Why you should use free cash flow to find safer dividends

11 mins. to read
Why you should use free cash flow to find safer dividends

With economic conditions heading downwards and the number of dividend cutters heading upwards, a company’s ability to generate cold, hard cash is becoming ever more important. And while reported earnings are useful when analysing the sustainability of a company’s dividend, I have finally realised there’s something better. And that something is free cash flow.

Earnings and free cash flows are not the same thing

The traditional way to measure the safety of a company’s dividend is to look at its dividend cover, which is the ratio between reported or adjusted earnings and the dividend. This is what I’ve always done. However, it’s far from perfect because dividends are paid out of cash, and earnings rarely reflect the amount of cash generated by a company.

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For example, imagine that you own a small construction company. You sign a contract to build a house and the customer will pay you £1 million when the keys are handed over a year from today. It will cost you £600k to buy the land and build the house and all of your suppliers demand payment up-front. From a somewhat simplistic accounting point of view, you have £1 million in revenues, £600k in expenses and £400k in operating profits, and in theory you could pay out a large chunk of that profit as a dividend.

From a cash point of view, you have zero cash income and £600k of cash expenses. You’ll have to raise additional debt or equity just to cover the cash expenses, and the same goes for any dividend which you might (perhaps somewhat unwisely) decide to pay out before the house is completed.

For the most part, especially in large and established public companies, this sort of enormous discrepancy between earnings and cash flows doesn’t happen. There is always a difference, although it’s usually quite small, especially when measured over a period of several years. But that isn’t always the case, and sometimes earnings and cash flows can tell wildly different stories about how a company is performing.

Depreciation and capex: Two sides of an unbalanced coin

One distortion that crops up quite frequently is the impact of depreciation and capital expenses. Depreciation is a non-cash expense which is supposed to reflect the reduction in value of a company’s existing tangible fixed assets (trucks, property, machinery, etc.). Capital expenses are investments in new fixed assets and, despite the name, they’re not recorded on the income statement as an expense (they go on the balance sheet as an asset instead). In practice it works something like this:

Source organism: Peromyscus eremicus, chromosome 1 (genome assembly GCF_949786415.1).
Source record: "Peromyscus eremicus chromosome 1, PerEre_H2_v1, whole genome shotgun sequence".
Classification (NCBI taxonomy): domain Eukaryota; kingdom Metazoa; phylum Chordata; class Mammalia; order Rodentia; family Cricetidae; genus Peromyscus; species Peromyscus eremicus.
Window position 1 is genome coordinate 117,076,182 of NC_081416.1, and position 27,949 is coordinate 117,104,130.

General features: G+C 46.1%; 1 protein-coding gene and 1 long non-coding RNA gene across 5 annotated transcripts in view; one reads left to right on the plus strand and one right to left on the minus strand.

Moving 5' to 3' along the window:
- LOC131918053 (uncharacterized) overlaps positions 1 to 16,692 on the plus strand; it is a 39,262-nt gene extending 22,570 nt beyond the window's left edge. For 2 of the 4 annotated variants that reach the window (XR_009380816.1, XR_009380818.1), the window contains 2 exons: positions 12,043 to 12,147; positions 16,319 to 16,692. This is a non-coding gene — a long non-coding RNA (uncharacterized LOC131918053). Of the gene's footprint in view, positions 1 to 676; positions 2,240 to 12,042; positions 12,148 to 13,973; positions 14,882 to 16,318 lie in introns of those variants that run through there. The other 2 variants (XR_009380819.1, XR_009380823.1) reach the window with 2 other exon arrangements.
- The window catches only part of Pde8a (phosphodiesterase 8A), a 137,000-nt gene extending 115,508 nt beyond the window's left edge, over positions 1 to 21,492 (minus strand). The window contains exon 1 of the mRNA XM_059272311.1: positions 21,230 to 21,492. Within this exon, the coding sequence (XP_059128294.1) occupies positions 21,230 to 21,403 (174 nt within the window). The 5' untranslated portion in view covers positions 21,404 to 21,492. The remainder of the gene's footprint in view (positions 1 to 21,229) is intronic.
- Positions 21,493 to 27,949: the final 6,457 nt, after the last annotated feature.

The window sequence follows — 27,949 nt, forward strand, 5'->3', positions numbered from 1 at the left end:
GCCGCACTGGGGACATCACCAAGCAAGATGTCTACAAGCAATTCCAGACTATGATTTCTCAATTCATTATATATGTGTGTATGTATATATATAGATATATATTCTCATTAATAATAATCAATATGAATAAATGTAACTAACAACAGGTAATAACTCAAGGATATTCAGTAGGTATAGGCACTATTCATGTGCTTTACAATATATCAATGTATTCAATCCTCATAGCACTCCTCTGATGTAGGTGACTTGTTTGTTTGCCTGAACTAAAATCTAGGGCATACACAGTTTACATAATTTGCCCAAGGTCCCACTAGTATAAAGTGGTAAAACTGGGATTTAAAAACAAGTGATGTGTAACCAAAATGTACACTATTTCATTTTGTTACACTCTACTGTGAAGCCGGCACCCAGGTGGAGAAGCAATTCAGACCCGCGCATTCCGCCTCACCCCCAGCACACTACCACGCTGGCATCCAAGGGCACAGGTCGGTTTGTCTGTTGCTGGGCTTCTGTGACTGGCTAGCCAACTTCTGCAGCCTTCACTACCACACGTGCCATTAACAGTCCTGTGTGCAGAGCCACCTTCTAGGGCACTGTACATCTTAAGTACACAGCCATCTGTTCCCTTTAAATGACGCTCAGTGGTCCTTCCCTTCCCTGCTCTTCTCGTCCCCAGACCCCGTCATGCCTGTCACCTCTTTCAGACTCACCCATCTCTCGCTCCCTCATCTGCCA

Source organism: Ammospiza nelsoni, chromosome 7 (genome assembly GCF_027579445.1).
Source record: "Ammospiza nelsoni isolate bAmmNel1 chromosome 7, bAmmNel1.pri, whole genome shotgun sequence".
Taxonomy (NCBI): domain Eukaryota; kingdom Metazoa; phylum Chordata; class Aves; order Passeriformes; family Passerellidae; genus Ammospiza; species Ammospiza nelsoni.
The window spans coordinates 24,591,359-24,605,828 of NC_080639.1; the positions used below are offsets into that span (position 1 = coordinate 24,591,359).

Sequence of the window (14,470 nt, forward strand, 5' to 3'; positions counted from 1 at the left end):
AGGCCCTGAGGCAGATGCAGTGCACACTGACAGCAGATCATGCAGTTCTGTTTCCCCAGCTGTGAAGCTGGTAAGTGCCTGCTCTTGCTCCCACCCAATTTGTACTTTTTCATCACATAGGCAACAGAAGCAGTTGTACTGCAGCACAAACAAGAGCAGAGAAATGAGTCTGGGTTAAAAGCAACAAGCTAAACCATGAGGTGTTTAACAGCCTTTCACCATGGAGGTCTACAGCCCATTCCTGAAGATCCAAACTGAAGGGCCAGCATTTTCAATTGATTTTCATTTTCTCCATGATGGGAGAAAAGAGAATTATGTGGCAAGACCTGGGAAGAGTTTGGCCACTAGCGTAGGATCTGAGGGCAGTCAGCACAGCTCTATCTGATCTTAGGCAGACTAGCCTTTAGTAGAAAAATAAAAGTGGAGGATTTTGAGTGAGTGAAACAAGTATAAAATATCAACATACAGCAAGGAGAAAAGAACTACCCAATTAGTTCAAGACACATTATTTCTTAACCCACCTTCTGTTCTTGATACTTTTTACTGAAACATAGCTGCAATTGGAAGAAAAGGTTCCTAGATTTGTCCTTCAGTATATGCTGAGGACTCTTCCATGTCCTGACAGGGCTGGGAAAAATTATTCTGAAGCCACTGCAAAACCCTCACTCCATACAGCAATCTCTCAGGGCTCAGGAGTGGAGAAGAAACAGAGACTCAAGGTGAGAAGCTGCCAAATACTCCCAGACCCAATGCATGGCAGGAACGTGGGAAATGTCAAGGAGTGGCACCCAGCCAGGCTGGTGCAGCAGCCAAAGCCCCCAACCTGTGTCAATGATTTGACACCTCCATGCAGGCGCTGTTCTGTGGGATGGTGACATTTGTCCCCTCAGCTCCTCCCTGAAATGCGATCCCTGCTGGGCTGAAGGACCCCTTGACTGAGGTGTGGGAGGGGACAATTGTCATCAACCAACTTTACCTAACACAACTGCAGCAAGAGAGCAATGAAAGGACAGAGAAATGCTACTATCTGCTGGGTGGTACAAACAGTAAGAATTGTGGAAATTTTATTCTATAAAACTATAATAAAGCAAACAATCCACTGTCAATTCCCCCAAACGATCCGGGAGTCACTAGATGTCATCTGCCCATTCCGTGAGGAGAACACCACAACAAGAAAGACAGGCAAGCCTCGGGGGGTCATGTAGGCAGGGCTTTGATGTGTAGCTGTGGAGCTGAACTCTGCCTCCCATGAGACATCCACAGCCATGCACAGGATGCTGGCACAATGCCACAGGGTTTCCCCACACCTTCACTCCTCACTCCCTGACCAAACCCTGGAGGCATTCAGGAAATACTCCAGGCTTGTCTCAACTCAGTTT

Imagine you run a widget manufacturing company with one widget machine called Machine O. You bought Machine O ten years ago for £1 million and it depreciates in value every year as it becomes out of date and worn out. This deprecation of value is recorded as an annual expense, even though the deprecation doesn’t actually cost you anything each year. As per standard practice, Machine O is depreciated using the straight line method, which means you have an equal £100k non-cash depreciation expense in each of the last ten years. This reduced your reported earnings by £100k each year, even though in cash terms you spent £1 million in cash ten years ago and nothing since.

You can think of depreciation as an estimate of the amount of cash your company needs to put aside each year in order to replace Machine O when it eventually reaches the end of its useful life.

By coincidence, that happens to be this year. So, you decide to buy a new machine called Machine N, and because you’ve been a sensible CEO you did indeed save an amount of cash equal to Machine O’s depreciation each year (£100k per year, remember), giving you a £1 million cash pile to spend.

However, when you go to purchase Machine N you realise that £1 million isn’t nearly enough. Thanks to the wonders of inflation, a direct replacement for Machine O would now set you back £1.2 million rather than £1 million. Unfortunately, you don’t have the extra £200k because you paid out every penny of your earnings as dividends, and those earnings reflected the historic cost of depreciation rather than the future inflated cost of your next machine.